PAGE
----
Harold Gray (landowner)

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Sir Harold William Stannus Gray, KBE (16 August 1867 – 23 May 1951) was an Anglo-Irish landowner, horse breeder and politician. He served a brief period as a Member of Parliament during which he pressed for more help for agriculture.

Family and education[edit]

Gray's father, Major George Gray, was a Deputy Lieutenant for County Antrim and he was born there at the family estate of Graymount.[1] His father died in 1879 and Gray inherited the estate at that time, although he continued his education. In 1881 he entered Eton College but left after only a year; he went up to Magdalene College, Cambridge in 1885.[2] After obtaining his degree he returned to Graymount to run the estate.[3] Gray married his cousin,[4] Rowena Stannus, the daughter of a County Antrim Justice of the peace, in 1894.[1]

Horse breeding[edit]

Both at his estate in County Antrim and at an estate on the Gog Magog Hills in Cambridgeshire which he bought in 1904, Gray became a very successful breeder of thoroughbred racehorses,[3] running some of them on the English and Irish turf. He also played a part in society, being High Sheriff of County Antrim in 1895. During World War I, Gray and his wife went to France to help in hospitals treating wounded allied troops, and Gray drove a motor ambulance for the French Red Cross.[1] He also became a Justice of the Peace for County Antrim himself.

Election to Parliament[edit]

Gray's English land was in the Cambridgeshire constituency. At the time of the 1922 general election, the MP was Edwin Montagu, who had been Secretary of State for India in the Coalition government. Montagu's policy was unpopular with Conservatives and he had been sacked from his ministerial office in March 1922 after publishing a telegram from the Indian government which was critical of government policy.[5] Montagu stood for re-election as a Liberal without pledging himself to either David Lloyd George or H. H. Asquith.[6] The Conservatives had been expecting to have to support Montagu as a Coalition candidate. At a late stage, the "die-hard" section within the Cambridgeshire Conservatives decided to stand a candidate against Montagu, who would have the backing of the party centrally[7] and Gray was chosen as their candidate at the end of October 1922.[8]

Agricultural issues[edit]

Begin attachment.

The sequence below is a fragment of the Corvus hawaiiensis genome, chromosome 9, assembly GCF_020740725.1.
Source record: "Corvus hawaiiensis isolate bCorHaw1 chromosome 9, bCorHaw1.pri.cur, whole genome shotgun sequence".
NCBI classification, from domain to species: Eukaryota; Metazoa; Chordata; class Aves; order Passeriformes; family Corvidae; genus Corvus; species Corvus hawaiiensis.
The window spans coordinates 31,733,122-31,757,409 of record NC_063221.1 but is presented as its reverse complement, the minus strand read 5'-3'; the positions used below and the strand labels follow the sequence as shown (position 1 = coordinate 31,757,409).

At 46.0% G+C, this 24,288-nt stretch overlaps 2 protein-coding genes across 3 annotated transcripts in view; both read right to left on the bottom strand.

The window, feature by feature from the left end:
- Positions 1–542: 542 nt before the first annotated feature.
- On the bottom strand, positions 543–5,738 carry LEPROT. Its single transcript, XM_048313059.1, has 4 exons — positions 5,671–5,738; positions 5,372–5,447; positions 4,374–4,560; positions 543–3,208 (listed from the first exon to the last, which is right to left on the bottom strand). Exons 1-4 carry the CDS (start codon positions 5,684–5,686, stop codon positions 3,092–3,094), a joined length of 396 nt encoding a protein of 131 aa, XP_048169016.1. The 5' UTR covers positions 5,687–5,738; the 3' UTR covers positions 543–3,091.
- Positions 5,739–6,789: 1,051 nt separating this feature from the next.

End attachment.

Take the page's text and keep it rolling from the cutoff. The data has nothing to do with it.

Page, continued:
In his election address Gray concentrated on farming policy, complaining that the Coalition government had promised farmers support, but had withdrawn it. He supported marking all foreign imported eggs. He also favoured building a large number of homes for affordable rents.[9] The campaign went poorly for the Liberals, who were reported by the last week of the campaign to be "despondent" about Montagu's chances.[10] Gray won the election with a small majority over the Labour candidate, with Montagu in third place.[11] As a Member of Parliament Gray concentrated on agricultural subjects, asking the Minister to introduce legislation to raise the wages of farm labourers.[12] In line with his election pledge he supported the Merchandise Marks Bill introduced by E. G. Pretyman which provided that all imported material must be marked with its country of origin.[13]

Later life[edit]

When a new election was called in November 1923, Gray was ill, and was forced to stand down from the candidature; he therefore left Parliament.[14] He renewed his involvement in public life when he recovered, becoming a County Councillor in Cambridgeshire[1] and serving as High Sheriff of Cambridgeshire and Huntingdonshire in 1939-40.[15] He was awarded the honour of Knight Commander of the Order of the British Empire "for political and public service in Cambridgeshire" in the King's birthday honours list for 1938.[16]

Gray's only son Terence became well known as the Taoist philosopher Wei Wu Wei.

References[edit]

  1. ^ a b c d "GRAY, Sir Harold William Stannus" in "Who Was Who", A & C Black.
  2. ^ "Gray, Harold William Stannus (GRY885HW)". A Cambridge Alumni Database. University of Cambridge. 
  3. ^ a b "Sir Harold Gray" (obituary), The Times, 26 May 1951, p. 6.
  4. ^ "Debrett's House of Commons and Judicial Bench 1923", p. 56.
  5. ^ Michael Kinnear, "The Fall of Lloyd George", Macmillan, 1973, p. 109.
  6. ^ Michael Kinnear, "The Fall of Lloyd George", Macmillan, 1973, p. 244.
  7. ^ "Mr. Montagu's Two Opponents", The Times, 28 October 1922, p. 11.
  8. ^ "New Candidates", The Times, 31 October 1922, p. 14.
  9. ^ T. W. Walding (editor), "Who's Who in the New Parliament", Philip Gee, 1922, p. 77-8.
  10. ^ "General Election Prospects", The Times, 13 November 1922, p. 13.
  11. ^ "Debrett's House of Commons and Judicial Bench 1923", p. 166.
  12. ^ "Parliament", The Times, 6 March 1923, p. 6.
  13. ^ "A Merchandise Marks Bill", The Times, 17 March 1923, p. 6.
  14. ^ "The Cambridgeshire Contest", The Times, 24 November 1923, p. 14.
  15. ^ "The New Sheriffs", The Times, 10 March 1939, p. 4.
  16. ^ "The Birthday Honours", The Times, 9 June 1938, p. 9.

External links[edit]

Parliament of the United Kingdom
Preceded by
Edwin Samuel Montagu
Member of Parliament for Cambridgeshire
19221923
Succeeded by
Richard Briscoe